Reversing toxic polarization is key to preserving democracy.
In Citizen Data’s April democratic threats survey, roughly 60% of Americans rated political polarization and division a seven or above out of ten. The threat of polarization was deemed higher even than illegitimate elections and voter fraud, and was second only to influence of money in politics.
Something many Americans agree on is we’re too divided, and that sentiment transcends ideology.
Movements around the country are responding with a promising intervention: deliberation.
One example is Braver Angels, who organize workshops to bring 10–16 Republicans and Democrats together. These workshops challenge stereotypes, encourage active listening, and promote understanding through questioning. They have three goals:
After one workshop, participants commented on having genuine laughs and smashing stereotypes about those on the other side.
At a micro level, these deliberations build social capital, a resource in steep decline within American society that’s crucial for solving real-world community-level problems like public health responses to Covid-19.
On a larger scale, they can create ripple effects that change communities, counties, states and ultimately, American society.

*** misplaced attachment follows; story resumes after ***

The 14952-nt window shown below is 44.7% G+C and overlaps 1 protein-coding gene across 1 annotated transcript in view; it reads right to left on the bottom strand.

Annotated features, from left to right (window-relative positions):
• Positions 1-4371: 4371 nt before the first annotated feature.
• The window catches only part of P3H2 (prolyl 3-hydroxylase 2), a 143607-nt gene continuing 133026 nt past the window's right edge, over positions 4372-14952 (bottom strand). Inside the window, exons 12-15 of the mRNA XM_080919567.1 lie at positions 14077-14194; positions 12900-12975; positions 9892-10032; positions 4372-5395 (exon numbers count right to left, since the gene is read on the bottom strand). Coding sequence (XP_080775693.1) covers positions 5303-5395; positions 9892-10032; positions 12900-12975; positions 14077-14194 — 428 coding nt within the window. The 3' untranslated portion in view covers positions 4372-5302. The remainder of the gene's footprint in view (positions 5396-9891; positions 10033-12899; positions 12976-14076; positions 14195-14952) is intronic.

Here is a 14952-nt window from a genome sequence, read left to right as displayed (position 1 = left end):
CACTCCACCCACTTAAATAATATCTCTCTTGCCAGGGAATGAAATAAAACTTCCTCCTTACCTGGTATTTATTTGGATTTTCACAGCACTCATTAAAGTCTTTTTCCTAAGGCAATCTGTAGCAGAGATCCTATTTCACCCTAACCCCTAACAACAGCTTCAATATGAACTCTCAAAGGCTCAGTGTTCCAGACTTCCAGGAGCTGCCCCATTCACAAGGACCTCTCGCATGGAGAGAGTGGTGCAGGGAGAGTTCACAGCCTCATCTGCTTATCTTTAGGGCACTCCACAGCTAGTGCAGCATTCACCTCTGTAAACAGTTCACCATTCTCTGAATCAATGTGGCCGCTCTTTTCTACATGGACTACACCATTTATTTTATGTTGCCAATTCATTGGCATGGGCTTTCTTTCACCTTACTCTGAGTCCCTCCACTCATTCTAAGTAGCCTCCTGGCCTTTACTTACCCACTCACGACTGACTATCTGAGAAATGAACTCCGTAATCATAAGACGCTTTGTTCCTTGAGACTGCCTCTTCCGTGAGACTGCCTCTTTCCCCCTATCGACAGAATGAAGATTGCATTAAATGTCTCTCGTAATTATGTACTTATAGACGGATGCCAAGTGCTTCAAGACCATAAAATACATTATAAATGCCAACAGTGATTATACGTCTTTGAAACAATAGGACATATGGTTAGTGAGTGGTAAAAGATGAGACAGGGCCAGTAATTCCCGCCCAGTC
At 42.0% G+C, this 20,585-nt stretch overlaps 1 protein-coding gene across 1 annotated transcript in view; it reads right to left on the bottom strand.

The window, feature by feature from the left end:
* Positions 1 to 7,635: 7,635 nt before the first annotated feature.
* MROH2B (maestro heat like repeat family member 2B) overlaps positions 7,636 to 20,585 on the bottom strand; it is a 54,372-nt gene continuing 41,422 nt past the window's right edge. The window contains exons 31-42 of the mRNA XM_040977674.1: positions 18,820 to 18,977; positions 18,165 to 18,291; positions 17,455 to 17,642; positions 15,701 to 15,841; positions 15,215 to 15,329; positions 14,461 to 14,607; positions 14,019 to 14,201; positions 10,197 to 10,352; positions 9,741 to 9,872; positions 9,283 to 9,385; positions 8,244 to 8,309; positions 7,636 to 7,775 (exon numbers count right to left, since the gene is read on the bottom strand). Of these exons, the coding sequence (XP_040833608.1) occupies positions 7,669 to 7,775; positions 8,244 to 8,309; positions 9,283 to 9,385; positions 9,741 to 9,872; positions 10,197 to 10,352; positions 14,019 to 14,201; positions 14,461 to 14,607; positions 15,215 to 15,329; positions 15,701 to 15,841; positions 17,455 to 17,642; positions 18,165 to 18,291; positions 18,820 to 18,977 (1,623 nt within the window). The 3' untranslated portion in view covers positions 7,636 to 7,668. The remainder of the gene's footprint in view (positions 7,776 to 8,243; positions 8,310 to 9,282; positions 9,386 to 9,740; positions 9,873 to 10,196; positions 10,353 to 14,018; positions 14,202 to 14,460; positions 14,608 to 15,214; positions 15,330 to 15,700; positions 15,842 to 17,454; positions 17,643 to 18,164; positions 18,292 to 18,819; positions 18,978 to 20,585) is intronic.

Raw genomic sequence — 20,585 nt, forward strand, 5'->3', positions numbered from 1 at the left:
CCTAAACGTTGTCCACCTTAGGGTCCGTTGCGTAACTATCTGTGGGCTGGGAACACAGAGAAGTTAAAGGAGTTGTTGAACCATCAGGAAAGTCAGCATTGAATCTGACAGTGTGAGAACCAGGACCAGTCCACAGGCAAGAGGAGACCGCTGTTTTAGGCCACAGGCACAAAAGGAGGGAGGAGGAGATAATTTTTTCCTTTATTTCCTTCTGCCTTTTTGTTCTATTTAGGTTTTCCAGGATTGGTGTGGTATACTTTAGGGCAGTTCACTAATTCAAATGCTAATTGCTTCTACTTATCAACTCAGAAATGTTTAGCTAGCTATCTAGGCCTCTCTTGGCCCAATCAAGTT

Understanding democracy as deliberation is rooted in the field of deliberative democracy. Deliberation is a specific form of engagement; unlike a debate, the goal is not to win the argument but to share perspectives, and unlike a conversation, deliberation emphasizes reasoned consideration.
Deliberation aspires to:
Citizen’s research emphasizes the importance of improving interpersonal relations, with less than a quarter of Americans (23.9%) currently finding discussions with those with whom they disagree a pleasant experience.
Deliberative models have been used to tackle divisive and complex issues, such as abortion in Ireland and climate change in France. With the power of American ingenuity, why can’t the U.S. be next?
To prepare for a deliberation that overcomes polarization, take the following four steps:
At Citizen Data, we run message tests and carry out preparatory surveys to help you get ready for deliberations, and support the facilitation itself.
By bringing liberals and conservatives together on controversial topics such as vote-by-mail, climate change, and more, we can tackle misinformation and polarization at the same time.
If you have any questions, don’t hesitate to reach out. Enjoy Citizen’s Data for Democracy? You can find past installments here.
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To truly understand how Americans feel about democracy, we go deeper than approval for particular institutions and reforms.